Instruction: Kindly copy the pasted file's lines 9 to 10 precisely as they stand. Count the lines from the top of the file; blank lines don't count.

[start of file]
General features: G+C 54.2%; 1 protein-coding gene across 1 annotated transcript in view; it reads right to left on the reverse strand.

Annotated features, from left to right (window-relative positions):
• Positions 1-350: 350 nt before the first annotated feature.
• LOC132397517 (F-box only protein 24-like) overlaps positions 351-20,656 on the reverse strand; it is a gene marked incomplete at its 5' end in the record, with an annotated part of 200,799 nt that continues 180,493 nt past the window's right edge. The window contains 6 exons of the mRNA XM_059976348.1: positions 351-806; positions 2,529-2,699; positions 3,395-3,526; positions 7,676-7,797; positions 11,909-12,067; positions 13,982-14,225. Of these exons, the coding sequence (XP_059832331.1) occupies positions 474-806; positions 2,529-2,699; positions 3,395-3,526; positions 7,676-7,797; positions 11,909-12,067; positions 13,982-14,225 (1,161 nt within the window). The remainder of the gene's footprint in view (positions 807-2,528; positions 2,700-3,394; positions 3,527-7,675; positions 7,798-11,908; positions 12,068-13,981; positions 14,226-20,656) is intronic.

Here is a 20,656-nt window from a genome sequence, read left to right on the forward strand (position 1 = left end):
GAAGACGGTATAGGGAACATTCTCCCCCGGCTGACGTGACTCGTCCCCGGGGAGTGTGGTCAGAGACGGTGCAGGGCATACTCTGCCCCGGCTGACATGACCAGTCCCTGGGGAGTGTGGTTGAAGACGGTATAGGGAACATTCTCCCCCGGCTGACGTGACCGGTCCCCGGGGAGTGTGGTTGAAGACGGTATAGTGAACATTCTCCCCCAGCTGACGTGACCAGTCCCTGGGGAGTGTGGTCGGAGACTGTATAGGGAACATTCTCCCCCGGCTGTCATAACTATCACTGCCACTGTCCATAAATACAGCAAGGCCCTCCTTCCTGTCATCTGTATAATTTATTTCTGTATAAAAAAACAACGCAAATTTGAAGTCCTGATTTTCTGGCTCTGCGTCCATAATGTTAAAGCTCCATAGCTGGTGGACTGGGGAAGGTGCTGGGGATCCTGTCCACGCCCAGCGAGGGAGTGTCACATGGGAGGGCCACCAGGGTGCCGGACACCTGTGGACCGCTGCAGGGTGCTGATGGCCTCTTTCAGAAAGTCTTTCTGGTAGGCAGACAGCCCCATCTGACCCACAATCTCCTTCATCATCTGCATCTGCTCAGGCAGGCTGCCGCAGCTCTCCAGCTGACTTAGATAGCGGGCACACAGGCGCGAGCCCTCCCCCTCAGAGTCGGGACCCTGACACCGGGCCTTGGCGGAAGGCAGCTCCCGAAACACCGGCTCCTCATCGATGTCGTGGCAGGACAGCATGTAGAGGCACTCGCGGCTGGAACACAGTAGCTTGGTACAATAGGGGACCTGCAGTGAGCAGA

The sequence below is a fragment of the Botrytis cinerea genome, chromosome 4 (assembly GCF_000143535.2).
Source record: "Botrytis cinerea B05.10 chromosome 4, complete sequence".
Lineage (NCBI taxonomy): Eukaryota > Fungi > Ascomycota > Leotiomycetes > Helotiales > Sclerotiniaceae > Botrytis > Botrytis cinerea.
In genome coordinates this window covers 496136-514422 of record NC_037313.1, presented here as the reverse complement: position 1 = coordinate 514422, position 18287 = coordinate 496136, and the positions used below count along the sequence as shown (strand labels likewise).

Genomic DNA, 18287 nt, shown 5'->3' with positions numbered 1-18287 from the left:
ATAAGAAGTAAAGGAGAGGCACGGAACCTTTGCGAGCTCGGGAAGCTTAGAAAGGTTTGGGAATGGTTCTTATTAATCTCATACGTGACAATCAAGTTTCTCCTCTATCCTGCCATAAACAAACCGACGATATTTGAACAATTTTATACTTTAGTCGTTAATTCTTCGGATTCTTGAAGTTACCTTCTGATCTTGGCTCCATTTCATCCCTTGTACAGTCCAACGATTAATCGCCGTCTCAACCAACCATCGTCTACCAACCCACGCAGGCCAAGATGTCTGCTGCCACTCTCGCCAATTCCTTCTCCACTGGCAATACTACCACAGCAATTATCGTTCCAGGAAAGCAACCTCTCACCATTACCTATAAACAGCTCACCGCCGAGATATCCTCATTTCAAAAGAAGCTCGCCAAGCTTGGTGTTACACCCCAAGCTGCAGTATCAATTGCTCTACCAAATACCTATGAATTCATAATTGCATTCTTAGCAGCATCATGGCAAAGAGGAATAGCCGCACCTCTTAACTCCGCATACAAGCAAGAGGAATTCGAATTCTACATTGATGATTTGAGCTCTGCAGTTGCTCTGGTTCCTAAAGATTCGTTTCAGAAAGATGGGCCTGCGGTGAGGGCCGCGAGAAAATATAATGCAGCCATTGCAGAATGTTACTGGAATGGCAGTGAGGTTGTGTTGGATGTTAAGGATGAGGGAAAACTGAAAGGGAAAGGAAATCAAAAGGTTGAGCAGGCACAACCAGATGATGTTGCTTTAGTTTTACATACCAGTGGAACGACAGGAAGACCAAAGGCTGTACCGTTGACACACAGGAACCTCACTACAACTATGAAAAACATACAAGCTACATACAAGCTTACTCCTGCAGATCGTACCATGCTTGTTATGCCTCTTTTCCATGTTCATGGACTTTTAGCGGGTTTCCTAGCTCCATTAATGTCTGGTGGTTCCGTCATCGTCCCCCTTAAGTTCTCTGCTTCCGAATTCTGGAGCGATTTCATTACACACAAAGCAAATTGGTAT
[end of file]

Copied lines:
Lineage (NCBI taxonomy): Eukaryota > Fungi > Ascomycota > Leotiomycetes > Helotiales > Sclerotiniaceae > Botrytis > Botrytis cinerea.
In genome coordinates this window covers 496136-514422 of record NC_037313.1, presented here as the reverse complement: position 1 = coordinate 514422, position 18287 = coordinate 496136, and the positions used below count along the sequence as shown (strand labels likewise).